Another likely opportunity for jobs will come out of India’s massive smart grid plans. The India Smart Grid Forum, a public-private initiative of the government’s Ministry of Power, has already put out a call for engineering job applicants to help the Indian power sector develop and deploy advanced communication and transmission/distribution systems across the country.


One big concern across the region is getting and keeping Asia Pacific engineers up to speed on technology. United Kingdom-based LDRA, a provider of automated software verification, source code analysis, and test tools, has been providing education and other support services in Bangalore through LDRA India for several years. LDRA India now plans to open offices in Delhi and Hyderabad to help boost software development and test expertise in those areas. “An increased focus on certification is driving software modernization in India,” says Shinto Joseph, operations and sales director of LDRA India. “Local industries are increasingly expected to fulfill certification requirements.”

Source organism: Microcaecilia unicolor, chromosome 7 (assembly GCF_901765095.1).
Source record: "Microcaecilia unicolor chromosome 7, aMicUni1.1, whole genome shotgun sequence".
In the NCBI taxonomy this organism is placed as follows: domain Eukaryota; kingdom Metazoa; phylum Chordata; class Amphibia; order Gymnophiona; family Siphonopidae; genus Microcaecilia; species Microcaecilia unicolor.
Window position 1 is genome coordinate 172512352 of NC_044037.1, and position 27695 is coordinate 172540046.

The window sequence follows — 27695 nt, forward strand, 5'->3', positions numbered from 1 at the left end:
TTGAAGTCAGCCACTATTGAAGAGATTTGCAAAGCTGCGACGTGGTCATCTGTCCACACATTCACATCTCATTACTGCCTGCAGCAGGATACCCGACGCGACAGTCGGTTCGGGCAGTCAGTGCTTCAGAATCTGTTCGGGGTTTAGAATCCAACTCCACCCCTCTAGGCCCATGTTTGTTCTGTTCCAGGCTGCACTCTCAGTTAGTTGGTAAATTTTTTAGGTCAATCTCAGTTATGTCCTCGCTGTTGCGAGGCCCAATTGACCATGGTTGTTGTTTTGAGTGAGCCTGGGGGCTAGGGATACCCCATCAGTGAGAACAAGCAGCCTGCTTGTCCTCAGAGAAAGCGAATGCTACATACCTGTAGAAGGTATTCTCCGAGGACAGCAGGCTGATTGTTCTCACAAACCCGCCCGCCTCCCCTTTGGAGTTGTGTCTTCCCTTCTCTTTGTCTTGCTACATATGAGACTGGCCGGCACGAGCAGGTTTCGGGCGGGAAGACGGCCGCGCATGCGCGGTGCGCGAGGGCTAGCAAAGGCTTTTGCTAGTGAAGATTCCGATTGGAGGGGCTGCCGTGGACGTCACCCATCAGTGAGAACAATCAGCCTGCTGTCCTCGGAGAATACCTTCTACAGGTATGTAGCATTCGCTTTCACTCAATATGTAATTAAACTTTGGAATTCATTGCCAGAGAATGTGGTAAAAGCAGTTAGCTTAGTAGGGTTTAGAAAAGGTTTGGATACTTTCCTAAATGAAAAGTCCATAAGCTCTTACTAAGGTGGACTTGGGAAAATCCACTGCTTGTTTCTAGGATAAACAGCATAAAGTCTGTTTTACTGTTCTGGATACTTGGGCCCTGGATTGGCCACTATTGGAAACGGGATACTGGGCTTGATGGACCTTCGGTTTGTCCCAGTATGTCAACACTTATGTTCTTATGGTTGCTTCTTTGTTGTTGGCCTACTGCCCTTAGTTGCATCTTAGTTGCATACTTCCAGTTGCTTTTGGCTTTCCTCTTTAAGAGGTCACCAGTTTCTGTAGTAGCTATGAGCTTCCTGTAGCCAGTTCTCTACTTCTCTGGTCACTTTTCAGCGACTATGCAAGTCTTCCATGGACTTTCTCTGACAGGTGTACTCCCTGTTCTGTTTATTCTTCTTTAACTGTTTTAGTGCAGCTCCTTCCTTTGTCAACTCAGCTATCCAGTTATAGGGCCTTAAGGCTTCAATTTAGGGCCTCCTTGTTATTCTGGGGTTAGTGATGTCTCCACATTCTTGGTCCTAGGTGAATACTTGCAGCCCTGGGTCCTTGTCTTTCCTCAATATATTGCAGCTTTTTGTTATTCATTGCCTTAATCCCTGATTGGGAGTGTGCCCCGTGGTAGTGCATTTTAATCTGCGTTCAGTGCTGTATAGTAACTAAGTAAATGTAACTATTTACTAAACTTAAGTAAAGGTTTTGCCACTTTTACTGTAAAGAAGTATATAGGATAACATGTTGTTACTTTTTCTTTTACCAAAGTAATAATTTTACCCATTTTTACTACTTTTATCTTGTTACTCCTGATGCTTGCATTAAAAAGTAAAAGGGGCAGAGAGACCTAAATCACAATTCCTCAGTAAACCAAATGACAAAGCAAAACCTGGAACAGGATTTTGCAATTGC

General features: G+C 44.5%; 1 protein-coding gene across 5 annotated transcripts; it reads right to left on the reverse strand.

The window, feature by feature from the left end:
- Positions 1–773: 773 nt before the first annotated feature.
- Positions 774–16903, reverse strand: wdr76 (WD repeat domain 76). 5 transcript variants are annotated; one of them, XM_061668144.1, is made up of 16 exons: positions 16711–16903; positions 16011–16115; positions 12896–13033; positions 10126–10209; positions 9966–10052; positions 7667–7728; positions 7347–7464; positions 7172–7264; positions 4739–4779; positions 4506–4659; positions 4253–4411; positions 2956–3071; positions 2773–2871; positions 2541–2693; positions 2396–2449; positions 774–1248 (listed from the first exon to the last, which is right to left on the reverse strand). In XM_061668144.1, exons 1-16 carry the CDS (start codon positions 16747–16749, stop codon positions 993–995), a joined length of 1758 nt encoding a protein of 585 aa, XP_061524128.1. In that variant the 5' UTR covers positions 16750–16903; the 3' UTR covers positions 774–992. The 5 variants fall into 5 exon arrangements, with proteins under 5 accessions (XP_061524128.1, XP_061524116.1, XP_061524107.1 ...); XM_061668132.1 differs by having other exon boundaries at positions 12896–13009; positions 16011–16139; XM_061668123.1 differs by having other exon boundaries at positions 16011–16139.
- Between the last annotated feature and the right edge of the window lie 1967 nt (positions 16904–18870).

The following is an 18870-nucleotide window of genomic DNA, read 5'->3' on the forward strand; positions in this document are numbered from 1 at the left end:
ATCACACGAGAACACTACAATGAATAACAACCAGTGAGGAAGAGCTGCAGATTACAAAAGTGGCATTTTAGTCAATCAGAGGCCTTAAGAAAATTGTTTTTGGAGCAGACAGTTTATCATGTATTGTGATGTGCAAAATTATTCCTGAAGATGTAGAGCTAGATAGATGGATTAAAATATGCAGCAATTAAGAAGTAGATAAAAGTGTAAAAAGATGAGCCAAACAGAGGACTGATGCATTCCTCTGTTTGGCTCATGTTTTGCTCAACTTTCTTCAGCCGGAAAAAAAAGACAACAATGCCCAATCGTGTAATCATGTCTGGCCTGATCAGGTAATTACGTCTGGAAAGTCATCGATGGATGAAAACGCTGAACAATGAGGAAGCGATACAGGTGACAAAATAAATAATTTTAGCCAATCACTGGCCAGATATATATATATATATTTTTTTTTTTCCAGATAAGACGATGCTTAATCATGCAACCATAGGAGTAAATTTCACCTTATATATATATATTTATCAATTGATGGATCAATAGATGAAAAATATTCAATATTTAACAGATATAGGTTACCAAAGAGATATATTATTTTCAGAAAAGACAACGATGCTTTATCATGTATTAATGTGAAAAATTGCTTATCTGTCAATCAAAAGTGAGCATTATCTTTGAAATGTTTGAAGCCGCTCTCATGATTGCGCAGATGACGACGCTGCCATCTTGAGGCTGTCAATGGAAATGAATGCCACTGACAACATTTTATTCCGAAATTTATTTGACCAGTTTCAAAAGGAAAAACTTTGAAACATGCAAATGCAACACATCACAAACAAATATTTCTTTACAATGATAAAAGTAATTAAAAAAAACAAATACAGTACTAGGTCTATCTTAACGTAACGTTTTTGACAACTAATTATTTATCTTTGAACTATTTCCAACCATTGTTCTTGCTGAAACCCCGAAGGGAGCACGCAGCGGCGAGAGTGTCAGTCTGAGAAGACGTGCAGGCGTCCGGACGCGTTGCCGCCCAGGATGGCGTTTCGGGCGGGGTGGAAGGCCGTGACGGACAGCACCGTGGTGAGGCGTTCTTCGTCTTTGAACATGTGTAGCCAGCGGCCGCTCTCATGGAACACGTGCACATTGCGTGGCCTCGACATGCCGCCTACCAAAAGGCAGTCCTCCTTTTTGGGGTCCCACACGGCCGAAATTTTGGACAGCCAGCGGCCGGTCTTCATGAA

Another U.K.-based firm, Sondrel, which employs large design teams for its system-to-silicon IC consultancy in Shanghai and Xi’an, has formed a partnership with the University of Nottingham to develop new IC design talent in China. The program will provide students based at the university’s Ningbo China (UNNC) campus with three months’ intensive training covering the latest IC design methodologies and practices. As Sondrel CEO Graham Curren explains it, “One of our business models is to provide experienced engineering teams close to where the customer is located. However, because we are growing so quickly and the demand from other companies is so great, we have been unable to find enough suitably-qualified personnel in China.” The program is open to third-year UNNC students and recent graduates. Students who successfully complete the training will be offered a four-month internship at Sondrel.